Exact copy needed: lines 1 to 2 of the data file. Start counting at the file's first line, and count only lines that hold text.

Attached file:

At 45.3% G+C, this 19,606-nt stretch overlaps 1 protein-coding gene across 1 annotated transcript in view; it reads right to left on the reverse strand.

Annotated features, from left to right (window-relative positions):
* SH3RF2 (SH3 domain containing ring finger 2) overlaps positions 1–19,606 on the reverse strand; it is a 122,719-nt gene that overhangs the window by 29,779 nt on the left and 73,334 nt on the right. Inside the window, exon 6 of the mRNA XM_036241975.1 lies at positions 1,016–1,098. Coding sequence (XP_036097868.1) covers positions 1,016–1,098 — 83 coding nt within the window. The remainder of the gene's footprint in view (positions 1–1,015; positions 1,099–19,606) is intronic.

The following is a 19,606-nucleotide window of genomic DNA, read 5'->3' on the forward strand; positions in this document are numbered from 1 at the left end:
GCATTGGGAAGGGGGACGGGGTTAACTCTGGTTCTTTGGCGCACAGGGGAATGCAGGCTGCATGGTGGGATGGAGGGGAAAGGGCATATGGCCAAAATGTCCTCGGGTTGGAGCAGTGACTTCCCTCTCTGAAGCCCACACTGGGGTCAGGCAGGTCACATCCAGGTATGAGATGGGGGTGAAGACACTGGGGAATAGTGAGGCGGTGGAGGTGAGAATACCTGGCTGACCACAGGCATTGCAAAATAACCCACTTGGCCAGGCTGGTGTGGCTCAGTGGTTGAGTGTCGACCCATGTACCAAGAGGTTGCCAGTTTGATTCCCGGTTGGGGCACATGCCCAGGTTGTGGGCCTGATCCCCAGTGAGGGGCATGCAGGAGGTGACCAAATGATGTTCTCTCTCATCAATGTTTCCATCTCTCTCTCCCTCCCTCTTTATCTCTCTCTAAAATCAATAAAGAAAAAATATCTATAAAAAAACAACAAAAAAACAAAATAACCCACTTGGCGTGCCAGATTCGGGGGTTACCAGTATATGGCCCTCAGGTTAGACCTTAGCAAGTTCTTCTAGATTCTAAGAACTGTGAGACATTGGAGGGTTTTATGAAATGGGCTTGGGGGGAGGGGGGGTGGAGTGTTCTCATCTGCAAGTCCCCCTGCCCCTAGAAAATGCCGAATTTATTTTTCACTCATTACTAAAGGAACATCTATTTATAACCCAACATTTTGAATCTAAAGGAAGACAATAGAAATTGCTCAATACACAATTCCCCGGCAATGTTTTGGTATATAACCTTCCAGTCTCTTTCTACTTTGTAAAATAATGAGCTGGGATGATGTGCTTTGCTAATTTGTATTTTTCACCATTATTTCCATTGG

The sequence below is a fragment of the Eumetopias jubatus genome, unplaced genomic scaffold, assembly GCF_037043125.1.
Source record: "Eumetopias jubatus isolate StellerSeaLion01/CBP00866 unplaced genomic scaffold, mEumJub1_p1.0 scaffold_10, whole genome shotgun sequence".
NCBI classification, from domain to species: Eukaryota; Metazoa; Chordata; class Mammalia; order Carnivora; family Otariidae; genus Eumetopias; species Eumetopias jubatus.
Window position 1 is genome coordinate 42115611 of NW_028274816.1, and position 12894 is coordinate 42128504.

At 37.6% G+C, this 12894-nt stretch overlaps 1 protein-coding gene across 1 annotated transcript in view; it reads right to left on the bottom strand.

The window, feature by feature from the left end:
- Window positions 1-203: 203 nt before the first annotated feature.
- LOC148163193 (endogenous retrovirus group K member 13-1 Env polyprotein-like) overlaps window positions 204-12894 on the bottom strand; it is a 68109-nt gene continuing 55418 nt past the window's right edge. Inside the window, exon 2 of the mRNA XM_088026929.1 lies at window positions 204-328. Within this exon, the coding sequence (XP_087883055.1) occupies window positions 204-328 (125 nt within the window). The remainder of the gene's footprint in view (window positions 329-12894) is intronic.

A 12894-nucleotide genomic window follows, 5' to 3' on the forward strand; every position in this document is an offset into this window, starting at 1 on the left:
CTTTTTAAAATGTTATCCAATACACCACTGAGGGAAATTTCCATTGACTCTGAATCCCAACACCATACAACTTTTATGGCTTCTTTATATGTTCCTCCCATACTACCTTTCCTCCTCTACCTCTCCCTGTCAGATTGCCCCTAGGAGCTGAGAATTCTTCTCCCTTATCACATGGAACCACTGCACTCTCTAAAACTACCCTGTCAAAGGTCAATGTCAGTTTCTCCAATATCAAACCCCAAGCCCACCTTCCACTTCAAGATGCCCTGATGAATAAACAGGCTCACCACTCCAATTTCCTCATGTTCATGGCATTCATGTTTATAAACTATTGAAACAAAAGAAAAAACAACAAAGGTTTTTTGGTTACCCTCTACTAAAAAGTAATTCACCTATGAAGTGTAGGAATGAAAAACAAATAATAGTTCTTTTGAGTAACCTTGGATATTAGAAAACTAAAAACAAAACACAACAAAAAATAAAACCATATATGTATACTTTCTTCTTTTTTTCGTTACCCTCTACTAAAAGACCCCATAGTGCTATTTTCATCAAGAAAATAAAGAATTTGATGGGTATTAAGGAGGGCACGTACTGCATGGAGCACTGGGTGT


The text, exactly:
At 45.3% G+C, this 19,606-nt stretch overlaps 1 protein-coding gene across 1 annotated transcript in view; it reads right to left on the reverse strand.

Annotated features, from left to right (window-relative positions):